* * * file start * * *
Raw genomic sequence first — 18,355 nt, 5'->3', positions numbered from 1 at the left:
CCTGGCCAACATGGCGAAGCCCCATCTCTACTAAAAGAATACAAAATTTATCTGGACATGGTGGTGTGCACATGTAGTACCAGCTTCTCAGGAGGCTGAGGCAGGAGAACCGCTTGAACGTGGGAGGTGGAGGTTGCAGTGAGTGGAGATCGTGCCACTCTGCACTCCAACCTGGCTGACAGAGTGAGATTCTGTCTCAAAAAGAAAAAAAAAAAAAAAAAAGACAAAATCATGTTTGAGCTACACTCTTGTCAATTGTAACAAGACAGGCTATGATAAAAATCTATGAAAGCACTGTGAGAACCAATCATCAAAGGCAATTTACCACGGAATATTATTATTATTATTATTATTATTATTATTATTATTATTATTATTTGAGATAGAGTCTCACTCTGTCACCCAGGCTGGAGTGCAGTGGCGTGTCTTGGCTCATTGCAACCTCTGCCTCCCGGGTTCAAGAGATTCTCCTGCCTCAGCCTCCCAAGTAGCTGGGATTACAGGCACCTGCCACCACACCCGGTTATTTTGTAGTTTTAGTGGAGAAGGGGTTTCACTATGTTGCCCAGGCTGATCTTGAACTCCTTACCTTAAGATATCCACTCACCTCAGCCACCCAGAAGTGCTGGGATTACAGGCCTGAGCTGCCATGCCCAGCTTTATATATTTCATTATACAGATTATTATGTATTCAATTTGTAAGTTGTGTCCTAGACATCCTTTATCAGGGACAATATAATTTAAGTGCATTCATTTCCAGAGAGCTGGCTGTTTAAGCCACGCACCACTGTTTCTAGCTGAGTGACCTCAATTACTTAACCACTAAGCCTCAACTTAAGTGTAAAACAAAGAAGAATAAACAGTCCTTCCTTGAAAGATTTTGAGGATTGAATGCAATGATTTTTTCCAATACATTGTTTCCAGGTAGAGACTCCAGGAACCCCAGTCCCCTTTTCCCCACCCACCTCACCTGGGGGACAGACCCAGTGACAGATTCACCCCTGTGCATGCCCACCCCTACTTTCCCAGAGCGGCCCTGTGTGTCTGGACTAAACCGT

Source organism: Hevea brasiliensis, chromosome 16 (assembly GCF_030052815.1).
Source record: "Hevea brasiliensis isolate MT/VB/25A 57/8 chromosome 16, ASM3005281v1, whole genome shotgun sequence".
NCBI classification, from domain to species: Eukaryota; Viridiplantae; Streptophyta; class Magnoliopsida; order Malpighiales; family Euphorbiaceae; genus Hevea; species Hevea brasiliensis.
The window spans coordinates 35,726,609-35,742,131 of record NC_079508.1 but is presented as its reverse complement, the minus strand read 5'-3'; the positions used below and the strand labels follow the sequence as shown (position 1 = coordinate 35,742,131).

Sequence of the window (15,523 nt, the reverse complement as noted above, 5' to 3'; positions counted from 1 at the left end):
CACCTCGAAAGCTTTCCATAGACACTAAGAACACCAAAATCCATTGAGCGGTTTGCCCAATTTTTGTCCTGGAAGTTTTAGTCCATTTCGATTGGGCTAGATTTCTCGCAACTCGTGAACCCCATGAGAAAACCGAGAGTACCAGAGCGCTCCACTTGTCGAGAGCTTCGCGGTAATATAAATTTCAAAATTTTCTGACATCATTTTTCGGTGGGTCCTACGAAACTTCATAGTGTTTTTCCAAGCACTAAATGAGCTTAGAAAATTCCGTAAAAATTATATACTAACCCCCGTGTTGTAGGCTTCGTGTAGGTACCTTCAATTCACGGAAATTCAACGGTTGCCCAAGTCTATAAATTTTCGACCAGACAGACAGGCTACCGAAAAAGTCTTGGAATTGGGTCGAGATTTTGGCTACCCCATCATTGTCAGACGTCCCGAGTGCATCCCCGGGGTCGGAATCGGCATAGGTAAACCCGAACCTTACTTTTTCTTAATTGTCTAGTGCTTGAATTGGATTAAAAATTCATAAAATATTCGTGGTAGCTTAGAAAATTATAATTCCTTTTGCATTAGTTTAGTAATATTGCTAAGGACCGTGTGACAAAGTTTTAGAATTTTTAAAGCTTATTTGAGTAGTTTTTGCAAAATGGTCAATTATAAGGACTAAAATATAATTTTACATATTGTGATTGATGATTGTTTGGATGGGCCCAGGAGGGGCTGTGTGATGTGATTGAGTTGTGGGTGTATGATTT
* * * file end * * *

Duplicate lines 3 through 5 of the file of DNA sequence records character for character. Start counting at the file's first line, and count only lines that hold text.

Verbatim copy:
Source organism: Hevea brasiliensis, chromosome 16 (assembly GCF_030052815.1).
Source record: "Hevea brasiliensis isolate MT/VB/25A 57/8 chromosome 16, ASM3005281v1, whole genome shotgun sequence".
NCBI classification, from domain to species: Eukaryota; Viridiplantae; Streptophyta; class Magnoliopsida; order Malpighiales; family Euphorbiaceae; genus Hevea; species Hevea brasiliensis.